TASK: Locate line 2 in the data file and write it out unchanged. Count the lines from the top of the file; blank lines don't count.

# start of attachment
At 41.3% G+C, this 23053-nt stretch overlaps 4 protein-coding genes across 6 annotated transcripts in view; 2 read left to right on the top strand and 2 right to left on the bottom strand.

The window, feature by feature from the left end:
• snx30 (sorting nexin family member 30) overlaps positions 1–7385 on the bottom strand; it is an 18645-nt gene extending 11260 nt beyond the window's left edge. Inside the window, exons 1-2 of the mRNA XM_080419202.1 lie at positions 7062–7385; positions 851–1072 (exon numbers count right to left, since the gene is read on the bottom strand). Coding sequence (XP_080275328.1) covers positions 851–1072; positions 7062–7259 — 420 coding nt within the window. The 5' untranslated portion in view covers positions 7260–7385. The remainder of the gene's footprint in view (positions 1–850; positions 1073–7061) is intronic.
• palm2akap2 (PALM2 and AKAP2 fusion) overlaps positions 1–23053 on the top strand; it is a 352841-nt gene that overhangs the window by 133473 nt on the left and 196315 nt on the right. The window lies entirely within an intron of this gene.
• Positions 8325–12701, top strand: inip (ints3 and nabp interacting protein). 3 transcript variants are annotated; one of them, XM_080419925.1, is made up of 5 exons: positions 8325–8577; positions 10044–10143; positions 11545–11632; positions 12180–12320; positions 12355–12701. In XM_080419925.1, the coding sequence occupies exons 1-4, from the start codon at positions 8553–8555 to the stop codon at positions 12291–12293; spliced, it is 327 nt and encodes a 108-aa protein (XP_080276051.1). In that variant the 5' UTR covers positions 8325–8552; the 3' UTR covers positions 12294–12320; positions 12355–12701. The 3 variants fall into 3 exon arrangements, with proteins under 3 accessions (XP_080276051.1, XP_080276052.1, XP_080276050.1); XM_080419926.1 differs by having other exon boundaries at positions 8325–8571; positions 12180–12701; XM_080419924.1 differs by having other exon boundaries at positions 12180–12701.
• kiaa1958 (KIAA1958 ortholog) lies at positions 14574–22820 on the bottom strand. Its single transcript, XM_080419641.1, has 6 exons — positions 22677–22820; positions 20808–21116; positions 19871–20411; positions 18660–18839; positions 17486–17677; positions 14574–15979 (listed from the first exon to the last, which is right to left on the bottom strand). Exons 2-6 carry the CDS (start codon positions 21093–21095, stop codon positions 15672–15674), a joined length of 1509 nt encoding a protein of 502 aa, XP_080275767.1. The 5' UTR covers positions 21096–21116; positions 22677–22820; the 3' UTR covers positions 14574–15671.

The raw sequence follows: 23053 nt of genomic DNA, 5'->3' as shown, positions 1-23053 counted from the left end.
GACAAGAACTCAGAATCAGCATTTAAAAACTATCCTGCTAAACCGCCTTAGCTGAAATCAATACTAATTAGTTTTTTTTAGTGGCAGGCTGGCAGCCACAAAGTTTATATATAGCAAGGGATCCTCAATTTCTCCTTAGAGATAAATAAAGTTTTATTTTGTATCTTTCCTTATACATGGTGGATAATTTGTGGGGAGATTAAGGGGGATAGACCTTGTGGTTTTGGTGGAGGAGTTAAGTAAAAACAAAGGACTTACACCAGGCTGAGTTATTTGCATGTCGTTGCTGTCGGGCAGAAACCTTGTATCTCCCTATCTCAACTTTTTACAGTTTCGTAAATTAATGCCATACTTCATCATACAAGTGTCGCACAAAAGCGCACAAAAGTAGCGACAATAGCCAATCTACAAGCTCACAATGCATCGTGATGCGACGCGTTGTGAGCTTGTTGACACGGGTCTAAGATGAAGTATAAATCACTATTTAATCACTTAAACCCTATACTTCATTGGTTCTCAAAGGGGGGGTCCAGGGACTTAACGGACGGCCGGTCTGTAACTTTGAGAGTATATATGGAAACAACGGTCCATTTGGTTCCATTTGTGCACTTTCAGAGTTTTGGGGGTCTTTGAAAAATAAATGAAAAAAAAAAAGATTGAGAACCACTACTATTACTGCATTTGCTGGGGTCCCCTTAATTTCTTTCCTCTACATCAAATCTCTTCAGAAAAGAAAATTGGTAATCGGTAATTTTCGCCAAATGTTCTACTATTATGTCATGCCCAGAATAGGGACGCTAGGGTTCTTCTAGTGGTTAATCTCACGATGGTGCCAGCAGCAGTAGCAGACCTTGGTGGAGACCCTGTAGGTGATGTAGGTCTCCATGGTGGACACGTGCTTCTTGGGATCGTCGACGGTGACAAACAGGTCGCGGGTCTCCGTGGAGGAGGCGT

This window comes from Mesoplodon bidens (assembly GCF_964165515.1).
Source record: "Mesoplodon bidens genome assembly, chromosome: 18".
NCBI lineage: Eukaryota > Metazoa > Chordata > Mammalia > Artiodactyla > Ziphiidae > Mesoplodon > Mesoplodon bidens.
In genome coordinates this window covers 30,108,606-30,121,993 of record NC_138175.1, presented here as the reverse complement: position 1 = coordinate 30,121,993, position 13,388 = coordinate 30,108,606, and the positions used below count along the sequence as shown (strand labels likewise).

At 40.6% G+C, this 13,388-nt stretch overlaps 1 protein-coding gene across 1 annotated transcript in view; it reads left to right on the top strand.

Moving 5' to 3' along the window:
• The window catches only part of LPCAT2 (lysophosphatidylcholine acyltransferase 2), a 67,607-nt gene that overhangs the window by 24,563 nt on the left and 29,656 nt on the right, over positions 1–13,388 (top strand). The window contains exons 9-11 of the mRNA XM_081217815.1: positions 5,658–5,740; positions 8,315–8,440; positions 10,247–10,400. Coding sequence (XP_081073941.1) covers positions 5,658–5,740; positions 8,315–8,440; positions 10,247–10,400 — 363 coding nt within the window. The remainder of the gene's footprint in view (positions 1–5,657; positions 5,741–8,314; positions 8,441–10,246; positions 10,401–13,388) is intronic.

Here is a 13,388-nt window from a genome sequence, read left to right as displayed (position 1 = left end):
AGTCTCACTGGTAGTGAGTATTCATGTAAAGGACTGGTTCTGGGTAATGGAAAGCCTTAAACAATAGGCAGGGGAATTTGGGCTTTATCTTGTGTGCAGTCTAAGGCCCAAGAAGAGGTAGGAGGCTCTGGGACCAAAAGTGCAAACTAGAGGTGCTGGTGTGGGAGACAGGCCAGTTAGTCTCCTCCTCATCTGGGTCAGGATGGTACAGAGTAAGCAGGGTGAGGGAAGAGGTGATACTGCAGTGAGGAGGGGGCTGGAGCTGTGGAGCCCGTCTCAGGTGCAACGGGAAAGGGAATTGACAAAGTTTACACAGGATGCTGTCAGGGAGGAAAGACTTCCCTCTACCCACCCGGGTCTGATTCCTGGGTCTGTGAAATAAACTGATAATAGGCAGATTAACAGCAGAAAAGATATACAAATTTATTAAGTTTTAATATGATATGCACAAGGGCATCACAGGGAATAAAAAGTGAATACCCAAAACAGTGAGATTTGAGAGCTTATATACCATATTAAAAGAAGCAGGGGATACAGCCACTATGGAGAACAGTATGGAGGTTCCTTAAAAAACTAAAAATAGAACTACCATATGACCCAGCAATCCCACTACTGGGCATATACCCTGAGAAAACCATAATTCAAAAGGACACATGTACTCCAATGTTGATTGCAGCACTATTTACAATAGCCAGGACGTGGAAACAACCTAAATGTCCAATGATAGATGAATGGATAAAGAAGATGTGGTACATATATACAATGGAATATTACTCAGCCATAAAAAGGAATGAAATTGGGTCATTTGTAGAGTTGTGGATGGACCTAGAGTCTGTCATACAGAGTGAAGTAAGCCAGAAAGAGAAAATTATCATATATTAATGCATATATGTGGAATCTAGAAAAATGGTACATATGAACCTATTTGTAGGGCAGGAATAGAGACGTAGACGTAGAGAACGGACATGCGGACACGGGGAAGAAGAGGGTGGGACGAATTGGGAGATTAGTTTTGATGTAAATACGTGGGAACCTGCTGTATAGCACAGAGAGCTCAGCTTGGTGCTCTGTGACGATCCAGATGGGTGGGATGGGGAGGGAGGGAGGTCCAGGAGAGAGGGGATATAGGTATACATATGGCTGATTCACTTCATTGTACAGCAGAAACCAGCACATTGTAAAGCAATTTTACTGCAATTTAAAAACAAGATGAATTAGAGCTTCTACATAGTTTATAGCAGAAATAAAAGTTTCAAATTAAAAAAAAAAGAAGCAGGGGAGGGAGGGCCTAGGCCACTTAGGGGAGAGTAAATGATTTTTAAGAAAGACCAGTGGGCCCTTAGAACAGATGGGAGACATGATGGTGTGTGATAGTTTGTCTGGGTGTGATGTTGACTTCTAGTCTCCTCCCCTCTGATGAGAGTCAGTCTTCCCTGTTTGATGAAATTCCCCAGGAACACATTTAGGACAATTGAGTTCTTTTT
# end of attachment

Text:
The window, feature by feature from the left end: